In 1975, Hofstra Law student Gordon Crane was in search of a way to pay his tuition bills. His solution? Found a (now multimillion-dollar) juice business. 

In the beginning, Crane partnered with a cider mill in the Hudson Valley to press fresh apples. Unsurprisingly, the company’s first best-selling product was apple juice. Based in Port Washington, Apple & Eve was originally a niche northeast success. By the time Crane earned his unused law degree in 1978, the company had earned its first $1 million in revenue. 

“The whole concept of Apple & Eve is all-natural,” Crane told The New York Times. 

In 1982, the company became the first to sell 100 percent juice products in brick-pack single-serve boxes, according to Long Island Business News. Today, these are a kid’s lunchbox staple item. 

The taste of each juice used to be catered to Crane’s taste buds, except in the case of the children’s line, described as nothing but juice. When deciding on the flavor, Crane preferred a more tart juice but his quality control team insisted kids would prefer a sweeter drink. In 1992, Crane visited his niece Felicia’s third-grade class in Plainview to settle a taste test debate. 

The results? Kids liked it sweet. Kids won. 

In 1999, Apple & Eve introduced a line of Sesame Street-branded juices which featured Muppets on the packaging. This was the first time that the program’s parent company permitted a food product to use its characters to sell to kids and their families. This collaboration contributed to the juice brand’s steadily growing annual earnings.

In 2014, Crane sold his company to Canada’s Lassonde Industries Inc. for $150 million in cash. Apple & Eve has 14 juice-making plants across the country but is still headquartered in Port Washington. Lassonde, which is based in Quebec, reached out to Apple & Eve in an effort to enter the branded juice business in this country.

Crane, who serves as chief executive officer, and his brother, Executive Vice President Cary Crane remain with the company.

“This isn’t an asset,” Gordon Crane told Long Island Business News. “This is my life… something that I truly love to do.”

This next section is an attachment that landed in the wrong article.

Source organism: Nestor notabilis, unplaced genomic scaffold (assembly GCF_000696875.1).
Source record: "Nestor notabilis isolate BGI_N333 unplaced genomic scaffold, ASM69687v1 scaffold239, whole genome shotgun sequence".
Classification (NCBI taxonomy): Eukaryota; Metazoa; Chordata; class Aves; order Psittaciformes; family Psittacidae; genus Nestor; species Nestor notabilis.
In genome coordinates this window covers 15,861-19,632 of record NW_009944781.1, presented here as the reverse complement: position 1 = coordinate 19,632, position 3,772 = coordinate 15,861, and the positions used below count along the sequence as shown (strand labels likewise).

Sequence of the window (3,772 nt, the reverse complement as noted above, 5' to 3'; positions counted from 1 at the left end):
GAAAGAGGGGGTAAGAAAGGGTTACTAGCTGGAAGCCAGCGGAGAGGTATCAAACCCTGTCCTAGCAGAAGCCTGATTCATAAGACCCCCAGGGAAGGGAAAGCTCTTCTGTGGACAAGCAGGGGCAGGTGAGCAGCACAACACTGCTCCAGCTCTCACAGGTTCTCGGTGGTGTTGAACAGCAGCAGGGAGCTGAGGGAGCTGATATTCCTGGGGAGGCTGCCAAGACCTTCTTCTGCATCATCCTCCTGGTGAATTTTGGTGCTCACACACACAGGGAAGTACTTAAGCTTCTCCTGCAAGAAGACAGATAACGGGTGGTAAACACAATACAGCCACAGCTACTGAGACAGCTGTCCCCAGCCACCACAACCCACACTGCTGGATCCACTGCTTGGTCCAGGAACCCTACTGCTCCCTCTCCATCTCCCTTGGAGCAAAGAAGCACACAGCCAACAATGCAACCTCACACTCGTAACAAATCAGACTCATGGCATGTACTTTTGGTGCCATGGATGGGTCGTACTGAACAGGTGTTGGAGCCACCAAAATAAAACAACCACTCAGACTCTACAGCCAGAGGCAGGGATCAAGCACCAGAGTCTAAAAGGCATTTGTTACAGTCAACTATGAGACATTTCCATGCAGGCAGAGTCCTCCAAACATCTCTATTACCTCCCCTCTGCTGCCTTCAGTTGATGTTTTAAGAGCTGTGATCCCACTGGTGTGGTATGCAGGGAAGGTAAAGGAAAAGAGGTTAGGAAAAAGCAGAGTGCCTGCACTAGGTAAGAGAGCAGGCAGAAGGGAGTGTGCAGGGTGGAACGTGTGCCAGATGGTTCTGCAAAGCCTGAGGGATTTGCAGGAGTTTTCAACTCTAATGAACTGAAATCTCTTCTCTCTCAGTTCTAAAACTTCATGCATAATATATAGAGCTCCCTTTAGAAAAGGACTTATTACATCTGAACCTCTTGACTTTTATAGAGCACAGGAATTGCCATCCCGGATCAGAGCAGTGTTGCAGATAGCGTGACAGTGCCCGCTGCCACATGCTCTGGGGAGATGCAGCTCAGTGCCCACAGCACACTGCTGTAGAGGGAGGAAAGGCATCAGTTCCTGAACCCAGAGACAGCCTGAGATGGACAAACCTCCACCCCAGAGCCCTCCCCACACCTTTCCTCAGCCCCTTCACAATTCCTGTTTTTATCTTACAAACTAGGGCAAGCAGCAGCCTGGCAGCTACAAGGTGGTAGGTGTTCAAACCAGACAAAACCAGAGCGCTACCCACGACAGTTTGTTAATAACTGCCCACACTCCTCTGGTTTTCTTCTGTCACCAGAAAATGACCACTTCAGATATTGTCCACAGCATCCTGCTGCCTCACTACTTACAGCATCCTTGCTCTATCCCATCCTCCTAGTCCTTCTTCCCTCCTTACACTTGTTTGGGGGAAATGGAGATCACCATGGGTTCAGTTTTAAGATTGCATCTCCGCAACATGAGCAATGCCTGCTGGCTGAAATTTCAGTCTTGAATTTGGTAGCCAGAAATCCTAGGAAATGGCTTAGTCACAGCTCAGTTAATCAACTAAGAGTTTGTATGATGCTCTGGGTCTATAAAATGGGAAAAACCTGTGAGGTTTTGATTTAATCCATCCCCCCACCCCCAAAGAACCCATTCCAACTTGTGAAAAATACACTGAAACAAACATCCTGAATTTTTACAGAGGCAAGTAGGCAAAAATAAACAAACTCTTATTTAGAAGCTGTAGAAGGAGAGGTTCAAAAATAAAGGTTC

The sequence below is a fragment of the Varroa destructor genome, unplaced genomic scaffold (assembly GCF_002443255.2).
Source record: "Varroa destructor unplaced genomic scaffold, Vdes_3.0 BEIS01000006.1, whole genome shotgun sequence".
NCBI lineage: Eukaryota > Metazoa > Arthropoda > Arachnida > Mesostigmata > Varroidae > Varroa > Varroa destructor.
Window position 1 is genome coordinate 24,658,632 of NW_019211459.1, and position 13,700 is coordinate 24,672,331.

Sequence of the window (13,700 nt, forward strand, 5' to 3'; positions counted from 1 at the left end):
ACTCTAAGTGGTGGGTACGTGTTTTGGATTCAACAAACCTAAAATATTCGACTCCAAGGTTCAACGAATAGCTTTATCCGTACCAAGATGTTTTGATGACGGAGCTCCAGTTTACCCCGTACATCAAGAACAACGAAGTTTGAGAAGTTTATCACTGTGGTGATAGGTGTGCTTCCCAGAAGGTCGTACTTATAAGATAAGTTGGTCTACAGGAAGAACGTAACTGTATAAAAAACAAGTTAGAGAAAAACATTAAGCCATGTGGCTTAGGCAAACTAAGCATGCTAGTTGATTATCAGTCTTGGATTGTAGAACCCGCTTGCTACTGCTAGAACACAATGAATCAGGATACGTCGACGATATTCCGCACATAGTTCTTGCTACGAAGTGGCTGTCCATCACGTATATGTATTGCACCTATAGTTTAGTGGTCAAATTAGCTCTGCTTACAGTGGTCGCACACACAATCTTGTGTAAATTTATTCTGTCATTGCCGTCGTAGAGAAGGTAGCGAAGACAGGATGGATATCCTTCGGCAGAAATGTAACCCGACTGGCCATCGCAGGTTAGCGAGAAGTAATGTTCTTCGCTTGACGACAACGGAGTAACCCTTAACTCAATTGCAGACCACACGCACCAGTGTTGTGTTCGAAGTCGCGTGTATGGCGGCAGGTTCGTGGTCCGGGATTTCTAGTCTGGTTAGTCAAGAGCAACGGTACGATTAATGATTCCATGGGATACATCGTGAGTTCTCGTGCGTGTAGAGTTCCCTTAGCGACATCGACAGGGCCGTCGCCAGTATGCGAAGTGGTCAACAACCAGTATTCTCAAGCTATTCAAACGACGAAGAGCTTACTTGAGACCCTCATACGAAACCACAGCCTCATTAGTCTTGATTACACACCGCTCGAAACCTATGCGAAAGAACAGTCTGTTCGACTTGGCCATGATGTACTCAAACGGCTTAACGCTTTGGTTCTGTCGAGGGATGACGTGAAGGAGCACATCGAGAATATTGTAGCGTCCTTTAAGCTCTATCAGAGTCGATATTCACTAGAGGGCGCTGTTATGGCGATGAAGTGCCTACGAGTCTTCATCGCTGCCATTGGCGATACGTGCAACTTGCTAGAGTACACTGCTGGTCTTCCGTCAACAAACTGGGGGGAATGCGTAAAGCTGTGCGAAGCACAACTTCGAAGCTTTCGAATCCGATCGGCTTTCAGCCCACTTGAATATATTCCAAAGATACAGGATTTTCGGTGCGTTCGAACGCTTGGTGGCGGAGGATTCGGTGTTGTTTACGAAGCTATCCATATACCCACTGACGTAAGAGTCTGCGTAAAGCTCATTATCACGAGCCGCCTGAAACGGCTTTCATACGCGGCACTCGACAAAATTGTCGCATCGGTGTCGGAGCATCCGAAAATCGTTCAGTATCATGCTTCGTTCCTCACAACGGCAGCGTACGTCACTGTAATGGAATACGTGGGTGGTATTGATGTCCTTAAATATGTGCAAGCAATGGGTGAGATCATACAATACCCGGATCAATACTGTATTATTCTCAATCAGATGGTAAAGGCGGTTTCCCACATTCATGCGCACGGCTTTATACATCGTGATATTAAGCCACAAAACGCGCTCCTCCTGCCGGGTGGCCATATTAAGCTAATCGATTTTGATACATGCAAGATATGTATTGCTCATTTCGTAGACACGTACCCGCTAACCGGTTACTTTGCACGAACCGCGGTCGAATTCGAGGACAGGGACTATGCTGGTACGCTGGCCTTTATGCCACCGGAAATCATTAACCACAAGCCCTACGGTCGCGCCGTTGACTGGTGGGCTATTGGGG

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10 Best Long Island Horseback Riding Trails

Horseback riding is a great way to discover Long Island’s hidden natural beauty. (National Park Service photo)

The coronavirus pandemic has pushed many Long Islanders to find social-distance-friendly ways to get out and appreciate the place they call home. One such way? Horseback riding. 

Long Island is home to many equestrian trails that offer miles of endless adventures. Whether someone’s never been on the back of a horse before or they are a trail riding expert, this is an activity that allows people of all experience levels to enjoy all the beauty the region has to offer. 

“Horses are for everyone,” says Diana Russo, owner of DDR Farm in Melville, which offers lessons and trail rides. “It’s usually total beginners and they go out with this look of horror and they come back with this happy everlast face.”

And the best part is, there’s no worrying about whether or not the horses are wearing masks!

BABYLON RIDING CENTER
Located at Belmont Lake State Park, this riding center provides a convenient location to learn a new skill and take in the beautiful scenery of the area. Riders have the option of a 30- or 60-minute lesson and reservations are required. 1500 Peconic Ave., West Babylon, 631-587-7778, babylonridingcenterny.com

BETHPAGE EQUESTRIAN CENTER
The self-proclaimed “premier spot for horseback riding on Long Island,” this equestrian center provides guided hour-long trail rides through Bethpage State Park with gorgeous views of the Bethpage State Park Golf Course. Rides are one hour long and operate every day, weather permitting. 499 Winding Rd., Old Bethpage, 516-845-1000, bethpageequestriancenter.com